PPARα is the predominant PPAR subtype in rodent liver, and it plays a major role in controlling genes involved in fatty acid elongation, desaturation, oxidation, and transport (52). PPARα, however, is less active in human liver. Studies with PPARα-null mice have established that PPARα is required for PUFA induction of genes encoding enzymes involved in fatty acid oxidation, elongation, and desaturation, but it is not required for PUFA suppression of enzymes involved in other fatty acid–regulated metabolic pathways, such as glycolysis or DNL (94, 126). Although PPARs are sensors of intracellular fatty acids, studies with primary rat hepatocytes suggest that PPARs respond differently to various fatty acids. Challenging cells with oleic acid (OA, 18:1, ω9) or eicosapentaenoic acid (EPA, 20:5, ω3) has different effects on PPARα activation or the induction of PPARα target genes (85). Intracellular NEFAs are considered to be a major intracellular ligand for PPARs, and NEFAs in cells are maintained at very low levels, representing <0.1% of total cellular fatty acids. Challenging cells with a fatty acid that is typically at very low abundance in the liver, such as EPA, promotes a robust response in PPARα target gene expression, e.g., cytochrome P450-4A (CYP4A) and cytosolic fatty acyl thioesterase-1. In contrast, challenging cells with fatty acids that are highly abundant in cells, e.g., OA, has little effect on PPARα activation or regulation of its target genes. In addition, some fatty acids may not bind or activate PPARs. Although EPA significantly induces PPARα-regulated target genes in rat primary hepatocytes, α-linolenic acid (ALA; 18:1, ω3), docosapentaenoic acid (DPA; 22:5, ω3), and docosahexaenoic acid (DHA; 22:6, ω3) only modestly induced these same genes. Analysis of hepatocyte fatty acid composition following DPA or DHA treatment shows increases in esterified and nonesterified EPA. EPA arises from the retroconversion of DHA and DPA to EPA (109) (Figure 2). This retroconversion pathway is active in humans and rodents (13, 85, 87, 98). Although cocrystals of PPARβ/δ-EPA have been described, cocrystals of PPARs and fatty acids ≥C22 have not been reported (132). PPARs are also regulated by oxidized fatty acids, e.g., eicosanoids (138), and glycerophospholipids, e.g., 1-palmitoyl-2-oleoyl-sn-glycero-3-phosphocholine (17).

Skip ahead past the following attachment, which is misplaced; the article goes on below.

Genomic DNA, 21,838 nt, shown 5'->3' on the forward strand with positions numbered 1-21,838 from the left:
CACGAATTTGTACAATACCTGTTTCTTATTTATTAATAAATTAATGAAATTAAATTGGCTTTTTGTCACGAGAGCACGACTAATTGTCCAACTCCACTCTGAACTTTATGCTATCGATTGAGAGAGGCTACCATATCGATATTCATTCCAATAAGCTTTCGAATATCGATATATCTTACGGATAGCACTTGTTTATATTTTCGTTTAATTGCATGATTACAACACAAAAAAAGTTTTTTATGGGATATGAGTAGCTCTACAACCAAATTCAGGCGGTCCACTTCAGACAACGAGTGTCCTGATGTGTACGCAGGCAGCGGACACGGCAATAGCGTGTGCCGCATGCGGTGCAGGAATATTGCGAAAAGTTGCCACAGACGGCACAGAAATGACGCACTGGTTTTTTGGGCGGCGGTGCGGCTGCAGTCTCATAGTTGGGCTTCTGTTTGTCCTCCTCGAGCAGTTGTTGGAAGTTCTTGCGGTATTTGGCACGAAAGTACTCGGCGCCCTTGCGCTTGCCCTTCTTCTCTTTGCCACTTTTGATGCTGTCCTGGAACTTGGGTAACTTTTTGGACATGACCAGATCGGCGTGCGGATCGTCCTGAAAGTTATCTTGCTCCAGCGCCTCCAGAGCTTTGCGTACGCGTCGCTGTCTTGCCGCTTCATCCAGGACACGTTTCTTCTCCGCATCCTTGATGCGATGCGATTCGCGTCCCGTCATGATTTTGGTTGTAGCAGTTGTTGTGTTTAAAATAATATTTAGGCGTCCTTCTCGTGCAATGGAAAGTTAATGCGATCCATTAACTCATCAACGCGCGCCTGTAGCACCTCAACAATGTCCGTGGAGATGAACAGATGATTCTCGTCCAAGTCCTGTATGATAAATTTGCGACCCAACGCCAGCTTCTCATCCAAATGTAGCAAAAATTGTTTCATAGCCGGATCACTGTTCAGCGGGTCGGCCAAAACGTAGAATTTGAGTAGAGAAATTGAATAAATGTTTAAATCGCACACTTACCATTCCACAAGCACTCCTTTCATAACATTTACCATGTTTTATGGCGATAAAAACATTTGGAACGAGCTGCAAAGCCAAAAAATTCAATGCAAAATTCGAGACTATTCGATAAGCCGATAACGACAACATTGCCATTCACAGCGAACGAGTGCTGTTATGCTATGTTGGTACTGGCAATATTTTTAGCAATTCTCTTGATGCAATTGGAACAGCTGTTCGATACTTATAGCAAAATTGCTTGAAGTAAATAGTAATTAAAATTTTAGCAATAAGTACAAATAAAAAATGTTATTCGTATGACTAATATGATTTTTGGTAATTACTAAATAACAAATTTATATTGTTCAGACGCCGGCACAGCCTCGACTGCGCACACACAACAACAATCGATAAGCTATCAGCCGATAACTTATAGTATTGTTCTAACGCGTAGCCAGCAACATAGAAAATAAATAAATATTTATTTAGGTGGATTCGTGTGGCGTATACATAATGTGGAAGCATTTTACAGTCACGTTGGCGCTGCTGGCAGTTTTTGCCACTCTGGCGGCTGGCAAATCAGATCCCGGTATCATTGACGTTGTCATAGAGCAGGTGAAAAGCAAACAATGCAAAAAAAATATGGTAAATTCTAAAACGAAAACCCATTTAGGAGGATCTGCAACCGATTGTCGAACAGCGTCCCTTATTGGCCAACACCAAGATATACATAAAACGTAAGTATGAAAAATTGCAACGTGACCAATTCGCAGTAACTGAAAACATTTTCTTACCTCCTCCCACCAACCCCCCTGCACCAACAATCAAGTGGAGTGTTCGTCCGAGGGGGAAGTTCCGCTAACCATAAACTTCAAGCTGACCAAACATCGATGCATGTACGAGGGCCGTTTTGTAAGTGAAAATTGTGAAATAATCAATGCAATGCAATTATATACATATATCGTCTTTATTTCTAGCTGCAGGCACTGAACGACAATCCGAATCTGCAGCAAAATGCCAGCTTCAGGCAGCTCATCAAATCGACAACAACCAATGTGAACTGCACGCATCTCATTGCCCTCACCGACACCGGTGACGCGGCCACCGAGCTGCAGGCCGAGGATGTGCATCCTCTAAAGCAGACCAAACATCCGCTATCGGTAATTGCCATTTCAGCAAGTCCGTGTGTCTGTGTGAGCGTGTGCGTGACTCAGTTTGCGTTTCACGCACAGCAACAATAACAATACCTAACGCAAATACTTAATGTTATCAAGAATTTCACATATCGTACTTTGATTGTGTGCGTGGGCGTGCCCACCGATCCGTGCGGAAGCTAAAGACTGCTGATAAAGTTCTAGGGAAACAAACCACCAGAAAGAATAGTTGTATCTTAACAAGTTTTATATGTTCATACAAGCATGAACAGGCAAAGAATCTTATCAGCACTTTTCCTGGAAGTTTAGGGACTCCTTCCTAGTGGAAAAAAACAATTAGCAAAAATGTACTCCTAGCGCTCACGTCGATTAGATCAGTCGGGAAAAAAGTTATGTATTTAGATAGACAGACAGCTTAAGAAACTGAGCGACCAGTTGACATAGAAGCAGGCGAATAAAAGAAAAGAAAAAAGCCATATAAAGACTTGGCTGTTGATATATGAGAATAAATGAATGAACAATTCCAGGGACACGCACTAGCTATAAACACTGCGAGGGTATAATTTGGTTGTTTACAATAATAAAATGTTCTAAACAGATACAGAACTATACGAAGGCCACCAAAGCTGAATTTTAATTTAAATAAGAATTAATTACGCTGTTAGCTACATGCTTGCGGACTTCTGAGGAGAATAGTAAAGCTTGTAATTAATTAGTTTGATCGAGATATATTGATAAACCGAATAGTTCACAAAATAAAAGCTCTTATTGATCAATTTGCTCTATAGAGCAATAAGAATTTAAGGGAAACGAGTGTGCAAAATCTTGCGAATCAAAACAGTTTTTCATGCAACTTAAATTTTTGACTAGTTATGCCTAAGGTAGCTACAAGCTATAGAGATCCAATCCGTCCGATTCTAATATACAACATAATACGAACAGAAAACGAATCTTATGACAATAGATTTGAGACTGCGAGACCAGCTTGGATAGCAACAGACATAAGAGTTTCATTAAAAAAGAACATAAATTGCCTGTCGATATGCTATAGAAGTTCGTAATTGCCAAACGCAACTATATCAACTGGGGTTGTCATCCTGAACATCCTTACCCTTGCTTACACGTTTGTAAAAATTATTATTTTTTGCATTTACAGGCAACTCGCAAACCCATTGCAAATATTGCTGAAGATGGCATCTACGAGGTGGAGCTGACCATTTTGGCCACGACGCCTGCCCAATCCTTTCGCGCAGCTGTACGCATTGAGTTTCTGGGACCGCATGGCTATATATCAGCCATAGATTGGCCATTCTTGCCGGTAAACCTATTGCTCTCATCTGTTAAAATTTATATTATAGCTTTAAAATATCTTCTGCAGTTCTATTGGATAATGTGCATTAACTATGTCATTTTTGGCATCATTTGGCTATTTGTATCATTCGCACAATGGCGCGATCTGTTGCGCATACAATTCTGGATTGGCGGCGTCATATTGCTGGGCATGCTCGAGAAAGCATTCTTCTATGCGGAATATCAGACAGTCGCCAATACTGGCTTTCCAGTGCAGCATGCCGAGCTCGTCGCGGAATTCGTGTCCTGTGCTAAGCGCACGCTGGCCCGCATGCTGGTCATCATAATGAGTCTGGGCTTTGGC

Although DHA-RXRα interaction in the brain has been described (69), this interaction in liver has not been well studied. Binding of unsaturated fatty acids by LXR (α and β) in cells leads to inhibition of LXR activity (81). LXRα is a key regulator of transcription of multiple genes involved in lipid metabolism and transport (58), including sterol regulatory element–binding protein (SREBP)-1c (95). Some studies support a role of unsaturated fatty acids regulating LXR activity (43, 81), but other short-term (84) and long-term (28) studies fail to show that changes in hepatic unsaturated fatty acid content significantly affect LXR target gene expression, e.g., cytochrome P450-7A (CYP7A), ABCA1, ABCG5, and ABCG8.